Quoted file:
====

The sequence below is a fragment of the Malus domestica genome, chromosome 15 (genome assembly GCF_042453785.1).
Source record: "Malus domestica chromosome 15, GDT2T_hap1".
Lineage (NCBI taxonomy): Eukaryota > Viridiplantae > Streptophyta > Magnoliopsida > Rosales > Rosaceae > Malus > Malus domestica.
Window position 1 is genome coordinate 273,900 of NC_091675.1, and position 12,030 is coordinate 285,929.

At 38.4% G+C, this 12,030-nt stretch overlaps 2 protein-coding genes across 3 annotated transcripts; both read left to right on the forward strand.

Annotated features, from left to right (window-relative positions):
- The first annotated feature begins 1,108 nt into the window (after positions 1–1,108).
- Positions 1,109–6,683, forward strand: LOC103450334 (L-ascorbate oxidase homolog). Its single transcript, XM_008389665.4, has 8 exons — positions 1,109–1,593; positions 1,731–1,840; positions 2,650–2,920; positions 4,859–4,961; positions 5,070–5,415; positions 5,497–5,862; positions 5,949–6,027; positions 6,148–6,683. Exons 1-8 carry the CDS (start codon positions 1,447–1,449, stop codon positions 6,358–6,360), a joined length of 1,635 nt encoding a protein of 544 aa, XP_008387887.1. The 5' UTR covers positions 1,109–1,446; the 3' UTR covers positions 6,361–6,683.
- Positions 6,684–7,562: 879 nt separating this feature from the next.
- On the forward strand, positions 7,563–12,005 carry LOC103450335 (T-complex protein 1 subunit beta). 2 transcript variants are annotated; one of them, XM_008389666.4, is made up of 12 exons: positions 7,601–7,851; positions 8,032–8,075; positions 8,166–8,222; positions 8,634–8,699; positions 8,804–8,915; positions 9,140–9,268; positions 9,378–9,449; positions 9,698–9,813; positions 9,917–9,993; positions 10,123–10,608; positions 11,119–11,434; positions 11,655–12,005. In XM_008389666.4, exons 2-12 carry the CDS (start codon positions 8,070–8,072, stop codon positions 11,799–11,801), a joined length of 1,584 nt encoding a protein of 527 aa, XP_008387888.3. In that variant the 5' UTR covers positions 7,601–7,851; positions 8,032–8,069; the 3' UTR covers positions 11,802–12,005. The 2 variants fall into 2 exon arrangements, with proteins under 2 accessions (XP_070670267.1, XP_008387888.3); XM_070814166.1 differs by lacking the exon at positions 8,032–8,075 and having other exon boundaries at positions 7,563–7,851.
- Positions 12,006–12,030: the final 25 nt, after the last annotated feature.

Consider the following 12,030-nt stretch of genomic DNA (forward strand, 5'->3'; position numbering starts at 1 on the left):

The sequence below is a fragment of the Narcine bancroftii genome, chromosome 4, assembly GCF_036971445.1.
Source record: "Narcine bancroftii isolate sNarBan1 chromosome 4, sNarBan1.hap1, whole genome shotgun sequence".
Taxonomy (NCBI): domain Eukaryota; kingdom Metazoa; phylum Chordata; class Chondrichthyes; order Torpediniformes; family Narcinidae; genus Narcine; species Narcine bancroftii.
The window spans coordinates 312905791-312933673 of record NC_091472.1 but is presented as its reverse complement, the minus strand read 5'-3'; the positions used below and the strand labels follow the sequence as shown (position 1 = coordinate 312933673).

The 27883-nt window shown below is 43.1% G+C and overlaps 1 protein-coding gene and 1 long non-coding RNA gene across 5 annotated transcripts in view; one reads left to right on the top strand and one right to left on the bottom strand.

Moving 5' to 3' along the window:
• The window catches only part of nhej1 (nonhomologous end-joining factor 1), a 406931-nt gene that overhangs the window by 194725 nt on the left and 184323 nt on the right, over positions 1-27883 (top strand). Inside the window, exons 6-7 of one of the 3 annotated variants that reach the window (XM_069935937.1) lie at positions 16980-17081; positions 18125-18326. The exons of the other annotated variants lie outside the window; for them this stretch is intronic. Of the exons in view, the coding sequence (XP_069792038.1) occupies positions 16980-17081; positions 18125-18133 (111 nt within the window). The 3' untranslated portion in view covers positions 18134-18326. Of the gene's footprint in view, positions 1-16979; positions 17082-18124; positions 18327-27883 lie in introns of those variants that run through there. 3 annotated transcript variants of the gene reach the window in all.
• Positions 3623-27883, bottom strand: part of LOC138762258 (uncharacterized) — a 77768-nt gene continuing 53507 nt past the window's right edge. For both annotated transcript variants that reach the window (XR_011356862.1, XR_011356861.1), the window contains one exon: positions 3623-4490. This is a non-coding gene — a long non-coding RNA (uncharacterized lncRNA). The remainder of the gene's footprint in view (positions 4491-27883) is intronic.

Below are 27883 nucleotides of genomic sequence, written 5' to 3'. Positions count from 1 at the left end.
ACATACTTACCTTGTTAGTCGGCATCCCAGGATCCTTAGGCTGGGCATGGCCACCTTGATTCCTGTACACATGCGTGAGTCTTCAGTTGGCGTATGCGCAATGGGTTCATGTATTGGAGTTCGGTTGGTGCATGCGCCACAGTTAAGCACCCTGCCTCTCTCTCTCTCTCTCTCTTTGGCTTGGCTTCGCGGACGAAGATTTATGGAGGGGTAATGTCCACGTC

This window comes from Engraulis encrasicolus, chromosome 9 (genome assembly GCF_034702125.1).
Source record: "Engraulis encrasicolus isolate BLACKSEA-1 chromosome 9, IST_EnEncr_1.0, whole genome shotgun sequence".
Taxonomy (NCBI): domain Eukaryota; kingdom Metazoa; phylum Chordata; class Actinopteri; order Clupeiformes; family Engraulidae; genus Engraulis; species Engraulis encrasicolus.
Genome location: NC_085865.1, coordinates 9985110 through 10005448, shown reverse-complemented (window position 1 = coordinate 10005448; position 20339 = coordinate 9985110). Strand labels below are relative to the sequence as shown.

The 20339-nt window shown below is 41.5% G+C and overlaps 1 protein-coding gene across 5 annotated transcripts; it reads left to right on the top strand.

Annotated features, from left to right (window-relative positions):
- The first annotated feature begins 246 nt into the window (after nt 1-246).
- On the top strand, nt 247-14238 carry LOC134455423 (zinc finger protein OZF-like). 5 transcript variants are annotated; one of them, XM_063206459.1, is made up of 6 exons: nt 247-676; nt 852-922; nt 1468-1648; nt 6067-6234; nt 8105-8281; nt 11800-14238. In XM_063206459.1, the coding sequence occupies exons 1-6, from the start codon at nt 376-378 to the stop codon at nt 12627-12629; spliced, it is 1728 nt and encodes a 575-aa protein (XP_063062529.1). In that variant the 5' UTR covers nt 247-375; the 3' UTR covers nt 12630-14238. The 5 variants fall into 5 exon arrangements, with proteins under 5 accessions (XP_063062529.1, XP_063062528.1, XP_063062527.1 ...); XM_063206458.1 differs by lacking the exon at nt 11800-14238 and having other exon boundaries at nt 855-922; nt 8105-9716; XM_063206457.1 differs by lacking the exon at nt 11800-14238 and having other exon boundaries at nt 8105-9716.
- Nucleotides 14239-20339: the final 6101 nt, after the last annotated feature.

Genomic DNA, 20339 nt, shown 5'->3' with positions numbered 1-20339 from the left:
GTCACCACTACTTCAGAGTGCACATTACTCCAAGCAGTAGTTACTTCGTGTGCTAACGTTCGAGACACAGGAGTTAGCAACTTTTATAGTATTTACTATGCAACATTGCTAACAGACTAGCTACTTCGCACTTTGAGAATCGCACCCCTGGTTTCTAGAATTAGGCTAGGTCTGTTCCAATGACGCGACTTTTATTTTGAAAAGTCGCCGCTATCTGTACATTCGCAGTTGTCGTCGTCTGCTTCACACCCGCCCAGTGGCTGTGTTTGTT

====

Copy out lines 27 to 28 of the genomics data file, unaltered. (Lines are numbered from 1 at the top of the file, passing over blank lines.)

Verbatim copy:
The 20339-nt window shown below is 41.5% G+C and overlaps 1 protein-coding gene across 5 annotated transcripts; it reads left to right on the top strand.

Annotated features, from left to right (window-relative positions):